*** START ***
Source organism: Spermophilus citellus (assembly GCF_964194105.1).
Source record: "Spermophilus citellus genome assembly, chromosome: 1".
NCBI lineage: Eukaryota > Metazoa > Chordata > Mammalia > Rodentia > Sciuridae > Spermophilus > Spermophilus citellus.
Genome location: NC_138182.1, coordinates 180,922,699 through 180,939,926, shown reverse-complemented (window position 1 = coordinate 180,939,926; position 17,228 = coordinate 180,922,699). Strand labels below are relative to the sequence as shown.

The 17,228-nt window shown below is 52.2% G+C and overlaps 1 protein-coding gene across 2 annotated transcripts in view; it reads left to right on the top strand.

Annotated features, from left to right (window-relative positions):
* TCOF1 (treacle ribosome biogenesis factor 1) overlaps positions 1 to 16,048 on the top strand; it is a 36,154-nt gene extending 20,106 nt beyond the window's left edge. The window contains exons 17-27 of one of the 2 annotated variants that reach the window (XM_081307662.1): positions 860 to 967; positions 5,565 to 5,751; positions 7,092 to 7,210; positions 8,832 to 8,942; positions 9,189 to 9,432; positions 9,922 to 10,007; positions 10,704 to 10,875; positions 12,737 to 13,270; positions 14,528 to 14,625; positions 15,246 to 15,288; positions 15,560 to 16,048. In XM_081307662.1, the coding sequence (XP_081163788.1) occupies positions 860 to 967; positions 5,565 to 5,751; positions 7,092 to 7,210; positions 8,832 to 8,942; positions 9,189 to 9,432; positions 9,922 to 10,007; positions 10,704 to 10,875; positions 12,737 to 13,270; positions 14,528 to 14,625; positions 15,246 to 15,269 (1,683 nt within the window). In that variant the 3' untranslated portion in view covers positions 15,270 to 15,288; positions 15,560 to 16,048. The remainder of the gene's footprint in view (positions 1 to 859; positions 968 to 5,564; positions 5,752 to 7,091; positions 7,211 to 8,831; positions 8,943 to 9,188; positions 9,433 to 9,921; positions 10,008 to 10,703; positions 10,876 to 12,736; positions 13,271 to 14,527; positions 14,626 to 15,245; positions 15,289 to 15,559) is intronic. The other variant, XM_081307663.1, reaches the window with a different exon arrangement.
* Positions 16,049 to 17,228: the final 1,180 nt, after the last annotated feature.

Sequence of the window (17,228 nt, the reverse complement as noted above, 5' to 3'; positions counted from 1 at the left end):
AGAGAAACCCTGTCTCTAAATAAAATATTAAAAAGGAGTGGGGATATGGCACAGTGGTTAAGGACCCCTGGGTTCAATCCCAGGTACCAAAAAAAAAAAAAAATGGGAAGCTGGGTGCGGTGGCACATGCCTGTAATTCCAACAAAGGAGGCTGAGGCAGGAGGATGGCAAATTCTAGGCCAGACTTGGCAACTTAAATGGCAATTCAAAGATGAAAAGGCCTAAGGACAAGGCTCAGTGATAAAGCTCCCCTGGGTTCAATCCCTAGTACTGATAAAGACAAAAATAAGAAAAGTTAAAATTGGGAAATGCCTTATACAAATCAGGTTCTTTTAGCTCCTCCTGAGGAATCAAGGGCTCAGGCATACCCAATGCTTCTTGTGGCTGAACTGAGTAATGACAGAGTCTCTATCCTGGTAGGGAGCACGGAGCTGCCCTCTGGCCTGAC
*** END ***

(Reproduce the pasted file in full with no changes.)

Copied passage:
Source organism: Spermophilus citellus (assembly GCF_964194105.1).
Source record: "Spermophilus citellus genome assembly, chromosome: 1".
NCBI lineage: Eukaryota > Metazoa > Chordata > Mammalia > Rodentia > Sciuridae > Spermophilus > Spermophilus citellus.
Genome location: NC_138182.1, coordinates 180,922,699 through 180,939,926, shown reverse-complemented (window position 1 = coordinate 180,939,926; position 17,228 = coordinate 180,922,699). Strand labels below are relative to the sequence as shown.

The 17,228-nt window shown below is 52.2% G+C and overlaps 1 protein-coding gene across 2 annotated transcripts in view; it reads left to right on the top strand.

Annotated features, from left to right (window-relative positions):
* TCOF1 (treacle ribosome biogenesis factor 1) overlaps positions 1 to 16,048 on the top strand; it is a 36,154-nt gene extending 20,106 nt beyond the window's left edge. The window contains exons 17-27 of one of the 2 annotated variants that reach the window (XM_081307662.1): positions 860 to 967; positions 5,565 to 5,751; positions 7,092 to 7,210; positions 8,832 to 8,942; positions 9,189 to 9,432; positions 9,922 to 10,007; positions 10,704 to 10,875; positions 12,737 to 13,270; positions 14,528 to 14,625; positions 15,246 to 15,288; positions 15,560 to 16,048. In XM_081307662.1, the coding sequence (XP_081163788.1) occupies positions 860 to 967; positions 5,565 to 5,751; positions 7,092 to 7,210; positions 8,832 to 8,942; positions 9,189 to 9,432; positions 9,922 to 10,007; positions 10,704 to 10,875; positions 12,737 to 13,270; positions 14,528 to 14,625; positions 15,246 to 15,269 (1,683 nt within the window). In that variant the 3' untranslated portion in view covers positions 15,270 to 15,288; positions 15,560 to 16,048. The remainder of the gene's footprint in view (positions 1 to 859; positions 968 to 5,564; positions 5,752 to 7,091; positions 7,211 to 8,831; positions 8,943 to 9,188; positions 9,433 to 9,921; positions 10,008 to 10,703; positions 10,876 to 12,736; positions 13,271 to 14,527; positions 14,626 to 15,245; positions 15,289 to 15,559) is intronic. The other variant, XM_081307663.1, reaches the window with a different exon arrangement.
* Positions 16,049 to 17,228: the final 1,180 nt, after the last annotated feature.

Sequence of the window (17,228 nt, the reverse complement as noted above, 5' to 3'; positions counted from 1 at the left end):
AGAGAAACCCTGTCTCTAAATAAAATATTAAAAAGGAGTGGGGATATGGCACAGTGGTTAAGGACCCCTGGGTTCAATCCCAGGTACCAAAAAAAAAAAAAAATGGGAAGCTGGGTGCGGTGGCACATGCCTGTAATTCCAACAAAGGAGGCTGAGGCAGGAGGATGGCAAATTCTAGGCCAGACTTGGCAACTTAAATGGCAATTCAAAGATGAAAAGGCCTAAGGACAAGGCTCAGTGATAAAGCTCCCCTGGGTTCAATCCCTAGTACTGATAAAGACAAAAATAAGAAAAGTTAAAATTGGGAAATGCCTTATACAAATCAGGTTCTTTTAGCTCCTCCTGAGGAATCAAGGGCTCAGGCATACCCAATGCTTCTTGTGGCTGAACTGAGTAATGACAGAGTCTCTATCCTGGTAGGGAGCACGGAGCTGCCCTCTGGCCTGAC